The Words of the Week - Jan. 20

Dictionary lookups from Congress, Hollywood, and the Supreme Court
us capitol with 50 dollar bills in background


The word debt was on the minds of many people this week, after the United States approached, and then hit, the debt ceiling which had previously been set (and repeatedly raised) by Congress.

The US hit the debt ceiling set by Congress on Thursday, forcing the Treasury Department to start taking extraordinary measures to keep the government paying its bills and escalating pressure on Capitol Hill to avoid a catastrophic default.
— Tami Luhby, CNN, 19 Jan. 2023

The relevant sense of debt here is one that we define as “a specific sum of money or a performance due another especially by agreement (as a loan agreement).” Debt has a number of other meanings, most of which as related to the state of owing something, or to the thing that is itself owed. These meanings are all in line with the word’s background: debt comes to English from the Anglo-French dette, meaning “something owed.” Although the French word has no B in it, some people long ago thought it would be nice to add one to the English version, since the word could be further traced back to the Latin debitum, which does have a B. In English use the B in debt is not pronounced, and never has been.


Manslaughter also trended in lookups, after prosecutors in New Mexico announced that they would be charging actor Alec Baldwin with two counts of this in connection with the death of a cinematographer.

Alec Baldwin and weapons handler to be charged with manslaughter in deadly ‘Rust’ shooting
— (headline) Los Angeles Times, 19 Jan. 2023

We define manslaughter, used on its own, as “the unlawful killing of a human being without malice.” There are multiple types of manslaughter, however; the kind Baldwin is charged with is referred to as involuntary manslaughter, which is defined as “manslaughter resulting from the failure to perform a legal duty expressly required to safeguard human life, from the commission of an unlawful act not constituting a felony, or from the commission of a lawful act in a negligent or improper manner.” For those who were wondering is manslaughter can also be voluntary, the answer is yes, and this type we define as “manslaughter resulting from an intentional act done without malice or premeditation and while in the heat of passion or on sudden provocation.”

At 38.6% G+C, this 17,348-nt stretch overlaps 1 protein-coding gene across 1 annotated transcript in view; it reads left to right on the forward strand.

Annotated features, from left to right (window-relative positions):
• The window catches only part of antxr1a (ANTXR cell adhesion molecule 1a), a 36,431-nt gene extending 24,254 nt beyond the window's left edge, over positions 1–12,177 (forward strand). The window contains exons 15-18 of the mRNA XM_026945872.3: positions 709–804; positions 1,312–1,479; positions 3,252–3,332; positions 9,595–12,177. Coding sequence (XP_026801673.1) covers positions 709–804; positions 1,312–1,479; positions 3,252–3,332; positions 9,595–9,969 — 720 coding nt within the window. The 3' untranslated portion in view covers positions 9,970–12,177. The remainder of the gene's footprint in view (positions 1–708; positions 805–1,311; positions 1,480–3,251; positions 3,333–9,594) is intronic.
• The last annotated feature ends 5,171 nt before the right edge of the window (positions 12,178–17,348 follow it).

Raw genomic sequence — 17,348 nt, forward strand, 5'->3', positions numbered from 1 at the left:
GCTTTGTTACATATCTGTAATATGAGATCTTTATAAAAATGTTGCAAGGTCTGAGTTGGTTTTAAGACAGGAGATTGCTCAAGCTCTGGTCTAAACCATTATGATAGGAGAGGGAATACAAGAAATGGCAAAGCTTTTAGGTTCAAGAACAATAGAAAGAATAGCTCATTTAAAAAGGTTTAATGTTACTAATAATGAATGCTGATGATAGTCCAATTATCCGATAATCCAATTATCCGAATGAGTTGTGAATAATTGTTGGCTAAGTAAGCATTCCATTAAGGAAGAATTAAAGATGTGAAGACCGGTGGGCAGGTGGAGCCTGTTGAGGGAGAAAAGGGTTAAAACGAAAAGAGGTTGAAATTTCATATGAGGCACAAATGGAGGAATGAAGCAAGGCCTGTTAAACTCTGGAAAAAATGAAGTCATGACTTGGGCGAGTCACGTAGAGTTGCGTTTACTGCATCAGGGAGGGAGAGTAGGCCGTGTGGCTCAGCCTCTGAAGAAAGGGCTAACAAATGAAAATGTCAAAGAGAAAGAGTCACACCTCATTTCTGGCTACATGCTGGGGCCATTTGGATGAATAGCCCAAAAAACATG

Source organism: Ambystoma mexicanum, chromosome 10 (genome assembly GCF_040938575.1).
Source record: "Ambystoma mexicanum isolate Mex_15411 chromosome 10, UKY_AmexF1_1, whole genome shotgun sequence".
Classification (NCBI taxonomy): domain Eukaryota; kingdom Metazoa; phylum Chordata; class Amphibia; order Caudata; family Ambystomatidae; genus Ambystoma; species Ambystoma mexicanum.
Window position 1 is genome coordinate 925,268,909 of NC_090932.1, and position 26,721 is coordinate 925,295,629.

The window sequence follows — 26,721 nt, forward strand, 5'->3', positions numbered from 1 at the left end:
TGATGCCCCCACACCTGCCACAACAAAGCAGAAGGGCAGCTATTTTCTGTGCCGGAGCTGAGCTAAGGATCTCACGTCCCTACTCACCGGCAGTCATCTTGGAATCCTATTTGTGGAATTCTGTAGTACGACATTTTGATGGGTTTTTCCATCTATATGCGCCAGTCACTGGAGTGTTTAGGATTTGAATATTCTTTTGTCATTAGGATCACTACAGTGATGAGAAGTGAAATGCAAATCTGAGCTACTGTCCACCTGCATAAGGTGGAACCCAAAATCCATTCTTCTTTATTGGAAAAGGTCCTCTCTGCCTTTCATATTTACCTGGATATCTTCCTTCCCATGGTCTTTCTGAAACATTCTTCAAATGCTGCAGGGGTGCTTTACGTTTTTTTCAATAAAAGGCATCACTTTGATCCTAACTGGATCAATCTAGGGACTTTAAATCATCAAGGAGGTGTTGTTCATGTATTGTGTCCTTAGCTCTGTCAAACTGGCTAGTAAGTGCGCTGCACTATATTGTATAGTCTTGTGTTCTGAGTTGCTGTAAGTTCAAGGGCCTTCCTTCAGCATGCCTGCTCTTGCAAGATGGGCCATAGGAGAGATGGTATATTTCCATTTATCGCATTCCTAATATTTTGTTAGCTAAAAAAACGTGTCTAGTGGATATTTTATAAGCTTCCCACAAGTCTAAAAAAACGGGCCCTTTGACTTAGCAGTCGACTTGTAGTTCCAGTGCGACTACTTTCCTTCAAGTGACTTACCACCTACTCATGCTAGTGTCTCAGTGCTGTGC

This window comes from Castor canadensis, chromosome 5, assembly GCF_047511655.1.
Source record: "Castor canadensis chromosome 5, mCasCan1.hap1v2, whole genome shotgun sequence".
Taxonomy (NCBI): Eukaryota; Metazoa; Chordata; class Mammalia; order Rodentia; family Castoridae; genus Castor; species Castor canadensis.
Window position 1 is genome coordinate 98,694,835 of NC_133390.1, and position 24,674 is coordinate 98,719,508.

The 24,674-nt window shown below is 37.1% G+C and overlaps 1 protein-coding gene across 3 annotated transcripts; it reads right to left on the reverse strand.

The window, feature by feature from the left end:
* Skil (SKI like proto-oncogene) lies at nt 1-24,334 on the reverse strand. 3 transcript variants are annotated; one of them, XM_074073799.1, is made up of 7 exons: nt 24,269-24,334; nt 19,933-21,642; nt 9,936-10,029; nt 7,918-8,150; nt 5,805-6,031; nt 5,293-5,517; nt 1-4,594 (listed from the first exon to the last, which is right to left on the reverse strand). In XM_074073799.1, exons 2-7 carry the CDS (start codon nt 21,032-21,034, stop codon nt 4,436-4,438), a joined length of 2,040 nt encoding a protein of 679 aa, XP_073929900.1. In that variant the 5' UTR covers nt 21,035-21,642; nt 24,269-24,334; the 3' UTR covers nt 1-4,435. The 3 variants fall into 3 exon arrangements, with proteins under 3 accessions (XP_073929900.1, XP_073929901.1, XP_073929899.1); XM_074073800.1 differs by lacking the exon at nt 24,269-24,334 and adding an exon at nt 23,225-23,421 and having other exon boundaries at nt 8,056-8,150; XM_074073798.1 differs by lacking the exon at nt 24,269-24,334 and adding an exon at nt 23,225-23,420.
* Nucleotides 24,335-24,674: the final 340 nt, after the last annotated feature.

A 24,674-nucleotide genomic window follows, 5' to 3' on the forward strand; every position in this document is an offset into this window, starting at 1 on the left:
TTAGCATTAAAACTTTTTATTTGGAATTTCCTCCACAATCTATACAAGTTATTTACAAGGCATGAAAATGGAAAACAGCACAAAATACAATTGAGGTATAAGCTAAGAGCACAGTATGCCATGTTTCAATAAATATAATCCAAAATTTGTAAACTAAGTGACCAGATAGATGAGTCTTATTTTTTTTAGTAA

Preponderance also spiked in lookups after the Supreme Court announced that they were unable to ascertain who had leaked the draft of a controversial opinion written by one of their members.

Eight months after Politico published its explosive leak detailing the draft of Justice Samuel Alito’s opinion that overturned Roe v. Wade, the court said its investigative team “has to date been unable to identify a person responsible by a preponderance of the evidence.”
AP News, 19 Jan. 2023

Preponderance means “a greater amount or number of something” or "a majority." Preponderance of the evidence is a term we enter in our legal dictionary, and is defined as “the standard of proof in most civil cases in which the party bearing the burden of proof must present evidence which is more credible and convincing than that presented by the other party or which shows that the fact to be proven is more probable than not.”

’Affirmative action’

Another word that spiked in lookups as a result of the Supreme Court was affirmative action.

In cases against Harvard and the University of North Carolina, the Supreme Court is widely expected to overturn or roll back affirmative action in college admissions.
— Stephanie Saul, The New York Times, 15 Jan. 2023

We offer the following definition for affirmative action: “the use of policies, legislation, programs, and procedures to improve the educational or employment opportunities of members of certain demographic groups (such as minority groups, women, and older people) as a remedy to the effects of long-standing discrimination against such groups.”

In addition, our entry for this word has a note, which reads as follows:

”Affirmative action gives limited preference to qualified groups (which may include racial and ethnic minorities, women, older people, people with disabilities, and some veterans) in job hiring, admission to institutions of higher education, the awarding of government contracts, and other social benefits.”

Although the two words found in this entry have been used in conjunction for hundreds of years (referring to any action that was done in an affirmative manner), the sense that we define above dates in general use from the 1960s, after some federal policies of affirmative action were initiated under the administration of Lyndon Johnson. Occasional uses of affirmative action, used in reference to a policy to combat the effects of structural racism, may be found in the decades prior.

He called the recent position taken by the FHA, to omit reference to race, “a hands-off policy,” when the national need was for affirmative action.
— George Streators, The New York Times, 26 Jun. 1947

Words Worth Knowing: ‘Lip-worshiper’

Our word worth knowing this week is lip-worshiper, defined as “one that worships in utterance only : one affirming devotion or fidelity without corresponding action.” This word is presented for educational purposes only, and under no condition should you use it to make someone feel bad.